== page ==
Thank you Jessica for the award. Itled me to your other blog that I had not been to before. Also, congrats on becoming a Senior! I imagine it has seemed like a long road to get there but it will be worth it in the end!

Dan

Dan Felstead said...

Heather...
You see right through me! I love all types of photos...pastoral, landscapes, portraits, urban etc...but my heart and my passion is with the history behind them. When I grow up I want to be a historian! One of the things that I have not photographed and have a real desire to is a civil war or revolutionary war re-enactment...not just one marching down main street but one that takes place in the fields and grounds where the battles actually took place. Someday I will get to one.

Thank you for your kind words, I appreciate them. Have a great weekend.

Dan

Simply Heather said...

Swept away with your words and photos, Dan... I was :o)

shabby girl said...

I do love this blog! The pictures just take you back somewhere in time! Your words are the transportation.

Loved the boneman comment!

boneman (and his wild zinnia) said...

glad you liked it, Dan. It's my own version of walking on alligators. Just take the vision and go with it wherever it leads.
Needs maybe some editing...
ah well. I have holes in the knees of my jeans, too.

septembermom said...

To hear a living history in such a setting must be remarkable. Wonderful, provocative post. Fantastic photos.

Cynthia said...

Captivating! Truly where a picture is worth a thousand words (at LEAST!) I am overcome by the character of the woman in the photo and the life and death that flash between the two...(I wanted to comment with something snappy like bonema---great job, there, by the way...) but I was almost speechless. (And I'm a writer! That almost never happens! Thank you! I will be back,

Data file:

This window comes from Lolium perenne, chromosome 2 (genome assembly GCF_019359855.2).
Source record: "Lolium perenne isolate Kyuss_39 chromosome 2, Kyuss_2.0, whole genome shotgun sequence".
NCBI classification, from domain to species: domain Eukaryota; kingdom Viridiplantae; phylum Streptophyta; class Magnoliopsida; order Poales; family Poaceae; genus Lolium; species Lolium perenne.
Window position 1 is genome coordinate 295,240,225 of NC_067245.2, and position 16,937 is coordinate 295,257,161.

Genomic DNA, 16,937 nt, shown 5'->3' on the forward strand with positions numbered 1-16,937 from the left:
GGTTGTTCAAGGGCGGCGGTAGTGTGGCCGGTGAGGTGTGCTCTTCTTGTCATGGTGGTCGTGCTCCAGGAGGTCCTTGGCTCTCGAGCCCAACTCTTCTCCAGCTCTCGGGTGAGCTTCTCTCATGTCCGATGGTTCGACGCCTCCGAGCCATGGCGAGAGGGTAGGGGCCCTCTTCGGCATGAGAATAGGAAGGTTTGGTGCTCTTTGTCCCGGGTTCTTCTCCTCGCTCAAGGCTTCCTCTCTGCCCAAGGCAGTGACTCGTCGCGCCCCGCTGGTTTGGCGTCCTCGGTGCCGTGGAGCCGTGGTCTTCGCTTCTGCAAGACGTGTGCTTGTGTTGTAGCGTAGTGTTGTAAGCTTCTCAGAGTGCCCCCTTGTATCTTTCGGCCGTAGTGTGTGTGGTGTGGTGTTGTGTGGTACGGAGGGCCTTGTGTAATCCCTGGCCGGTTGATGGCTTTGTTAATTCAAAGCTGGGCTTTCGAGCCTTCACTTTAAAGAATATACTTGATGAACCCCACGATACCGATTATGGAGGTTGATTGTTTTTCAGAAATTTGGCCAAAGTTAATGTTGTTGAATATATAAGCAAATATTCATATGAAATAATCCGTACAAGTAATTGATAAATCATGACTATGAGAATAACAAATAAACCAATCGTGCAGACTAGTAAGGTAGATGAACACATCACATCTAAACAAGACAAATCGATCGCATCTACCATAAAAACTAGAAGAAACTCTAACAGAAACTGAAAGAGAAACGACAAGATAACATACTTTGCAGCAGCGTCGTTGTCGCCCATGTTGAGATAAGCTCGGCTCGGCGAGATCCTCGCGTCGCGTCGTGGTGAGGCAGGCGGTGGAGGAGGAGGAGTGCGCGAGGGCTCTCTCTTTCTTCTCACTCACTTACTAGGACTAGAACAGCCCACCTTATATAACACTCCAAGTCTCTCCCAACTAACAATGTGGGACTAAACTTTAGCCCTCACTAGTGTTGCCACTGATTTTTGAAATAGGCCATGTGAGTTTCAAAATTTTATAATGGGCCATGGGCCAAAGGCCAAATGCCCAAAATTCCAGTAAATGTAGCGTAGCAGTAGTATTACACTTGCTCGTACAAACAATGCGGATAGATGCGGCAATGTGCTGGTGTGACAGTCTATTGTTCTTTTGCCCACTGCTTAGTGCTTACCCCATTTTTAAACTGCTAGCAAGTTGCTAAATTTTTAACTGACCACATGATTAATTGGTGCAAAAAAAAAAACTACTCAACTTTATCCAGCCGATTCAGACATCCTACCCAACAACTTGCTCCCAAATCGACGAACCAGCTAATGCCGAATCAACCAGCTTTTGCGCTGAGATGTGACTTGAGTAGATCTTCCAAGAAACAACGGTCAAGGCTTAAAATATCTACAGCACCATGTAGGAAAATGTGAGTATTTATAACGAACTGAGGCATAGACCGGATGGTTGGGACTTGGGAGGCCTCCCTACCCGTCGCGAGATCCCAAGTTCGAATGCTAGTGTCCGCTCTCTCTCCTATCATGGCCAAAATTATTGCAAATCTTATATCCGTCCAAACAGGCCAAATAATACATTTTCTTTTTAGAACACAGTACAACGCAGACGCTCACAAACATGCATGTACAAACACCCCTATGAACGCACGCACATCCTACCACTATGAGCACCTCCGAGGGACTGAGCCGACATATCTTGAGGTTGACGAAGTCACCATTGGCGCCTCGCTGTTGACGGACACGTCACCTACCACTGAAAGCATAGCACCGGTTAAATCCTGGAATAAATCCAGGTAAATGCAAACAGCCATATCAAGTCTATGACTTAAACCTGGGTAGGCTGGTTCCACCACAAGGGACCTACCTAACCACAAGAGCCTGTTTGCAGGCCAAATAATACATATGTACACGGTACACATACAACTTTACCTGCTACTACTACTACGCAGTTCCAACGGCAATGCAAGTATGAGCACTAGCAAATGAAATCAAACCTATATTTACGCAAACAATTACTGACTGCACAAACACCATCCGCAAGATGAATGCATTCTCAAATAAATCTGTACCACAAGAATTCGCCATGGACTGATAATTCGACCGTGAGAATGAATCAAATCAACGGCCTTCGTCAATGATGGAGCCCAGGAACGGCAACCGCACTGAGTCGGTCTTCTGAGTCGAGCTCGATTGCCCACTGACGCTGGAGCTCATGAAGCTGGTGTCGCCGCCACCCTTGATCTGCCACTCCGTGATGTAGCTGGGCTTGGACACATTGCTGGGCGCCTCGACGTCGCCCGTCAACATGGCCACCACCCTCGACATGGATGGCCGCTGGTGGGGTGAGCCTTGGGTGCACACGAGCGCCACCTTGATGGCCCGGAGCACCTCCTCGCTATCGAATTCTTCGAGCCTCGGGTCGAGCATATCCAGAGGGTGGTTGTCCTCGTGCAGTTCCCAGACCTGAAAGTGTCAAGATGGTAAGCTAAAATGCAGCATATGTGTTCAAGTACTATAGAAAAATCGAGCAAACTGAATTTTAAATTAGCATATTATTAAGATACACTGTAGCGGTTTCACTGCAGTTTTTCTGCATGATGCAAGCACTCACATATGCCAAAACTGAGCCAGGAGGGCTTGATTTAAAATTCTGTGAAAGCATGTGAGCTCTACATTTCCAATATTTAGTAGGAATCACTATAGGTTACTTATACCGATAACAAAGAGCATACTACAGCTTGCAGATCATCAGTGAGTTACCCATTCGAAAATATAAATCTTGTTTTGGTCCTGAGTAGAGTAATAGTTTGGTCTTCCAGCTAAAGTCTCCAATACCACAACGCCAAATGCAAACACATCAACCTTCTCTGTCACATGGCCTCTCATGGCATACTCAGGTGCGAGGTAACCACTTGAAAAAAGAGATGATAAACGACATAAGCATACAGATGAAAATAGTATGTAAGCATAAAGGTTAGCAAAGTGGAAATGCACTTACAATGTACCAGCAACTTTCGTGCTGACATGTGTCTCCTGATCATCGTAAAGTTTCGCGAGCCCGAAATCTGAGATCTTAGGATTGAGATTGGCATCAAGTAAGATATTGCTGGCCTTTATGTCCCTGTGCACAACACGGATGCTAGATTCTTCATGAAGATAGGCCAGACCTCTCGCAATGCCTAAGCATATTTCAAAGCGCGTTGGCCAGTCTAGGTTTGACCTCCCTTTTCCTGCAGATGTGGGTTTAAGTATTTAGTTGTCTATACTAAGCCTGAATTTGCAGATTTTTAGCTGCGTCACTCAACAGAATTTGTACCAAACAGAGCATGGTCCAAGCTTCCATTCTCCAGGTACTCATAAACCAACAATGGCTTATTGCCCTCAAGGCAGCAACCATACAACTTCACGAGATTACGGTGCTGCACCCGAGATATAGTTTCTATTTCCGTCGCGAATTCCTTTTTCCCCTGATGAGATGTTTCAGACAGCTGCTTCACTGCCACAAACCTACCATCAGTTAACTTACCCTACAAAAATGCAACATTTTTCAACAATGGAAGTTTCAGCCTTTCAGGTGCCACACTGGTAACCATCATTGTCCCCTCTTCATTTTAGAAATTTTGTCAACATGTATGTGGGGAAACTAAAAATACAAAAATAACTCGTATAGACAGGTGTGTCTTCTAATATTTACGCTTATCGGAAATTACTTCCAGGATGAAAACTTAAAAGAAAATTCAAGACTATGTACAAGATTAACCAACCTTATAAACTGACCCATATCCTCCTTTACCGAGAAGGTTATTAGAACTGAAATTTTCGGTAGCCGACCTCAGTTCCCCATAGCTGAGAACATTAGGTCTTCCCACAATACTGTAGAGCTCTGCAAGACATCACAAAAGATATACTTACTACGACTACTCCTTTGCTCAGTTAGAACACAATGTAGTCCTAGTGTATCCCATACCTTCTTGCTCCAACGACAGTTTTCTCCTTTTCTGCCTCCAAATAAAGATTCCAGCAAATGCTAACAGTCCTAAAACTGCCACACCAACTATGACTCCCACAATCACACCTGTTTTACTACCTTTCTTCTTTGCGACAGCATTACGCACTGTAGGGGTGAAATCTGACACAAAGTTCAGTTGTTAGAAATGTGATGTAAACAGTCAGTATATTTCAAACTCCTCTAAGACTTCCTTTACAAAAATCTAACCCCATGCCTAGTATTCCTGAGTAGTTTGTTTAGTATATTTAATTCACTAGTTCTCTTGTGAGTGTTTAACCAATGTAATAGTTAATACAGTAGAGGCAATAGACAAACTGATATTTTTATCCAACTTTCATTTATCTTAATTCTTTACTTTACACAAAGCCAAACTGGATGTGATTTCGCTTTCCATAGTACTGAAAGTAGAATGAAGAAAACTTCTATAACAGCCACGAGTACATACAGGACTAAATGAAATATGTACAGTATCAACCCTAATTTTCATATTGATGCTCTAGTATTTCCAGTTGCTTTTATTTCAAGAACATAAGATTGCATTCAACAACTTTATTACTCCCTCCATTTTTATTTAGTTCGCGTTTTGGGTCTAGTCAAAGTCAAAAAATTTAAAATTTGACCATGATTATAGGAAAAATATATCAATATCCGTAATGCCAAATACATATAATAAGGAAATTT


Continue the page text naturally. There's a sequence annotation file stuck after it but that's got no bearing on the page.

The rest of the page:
C :^)

Dan Felstead said...

Vermont Heather...
Thanks for the kind words...I am sure that you have some of the one room schoolhouses up their in Vermont. After all, New England is like the cradle of American Civilization...I really want to visit that area at some point.

Dan

Dan Felstead said...

Shabbygirl...I really like your metaphor of how words can be the transportation to a place and time. This is exactly what happens when we read a novel or poem...nice thought.

Dan

Dan Felstead said...

Boneman,

Your words need no editing... if they were edited...they wouldn't be boneman!

Dan

Dan Felstead said...

Thanks Septembermom...
I do love to hear the history of places like this...it makes them much more real and especially if the "teacher" is speaking from first or second hand experience.

Dan

Dan Felstead said...

Cynthia...Welcome to the blog...glad to have you aboard! Feel free to comment anytime on your thoughts about the photos. So many times the comments are much more on point and more elegant than my words could ever be. I try to write from the vantage point of the camera lens so I have the baggage of knowing what was going on at the time the photo was taken. Many times, without that perspective, one can offer a whole new light on the image.

Thanks you so much for your kind words and I appreciate your input.

Dan

Sunny said...

Yeah! *Jumping for joy*
I'm so excited, I seldom win anything and nothing as nice as one of your pictures.
What an interesting piece of history the Little Greenbriar Schoolhouse is.
Thank you! *Still jumping for joy*
Sunny :)

Dan Felstead said...

Sunny! I am glad you won. Anyone who gets up and leaves comments on blogs at 6:30 in the morning deserves to win!

Dan

Pura said...

The Frost poem is so befitting for this post. And, the park ranger looks as if she actually lives there. Great photography Dan. I love that dark, ominous aura you bring out.

Pura said...

Btw, it's always amazing how people no matter where you may encounter them have a story or two to tell.

Dan Felstead said...

Thanks Pura...that was my favorite Frost poem and if fit for the mood of the day when I was there!

Dan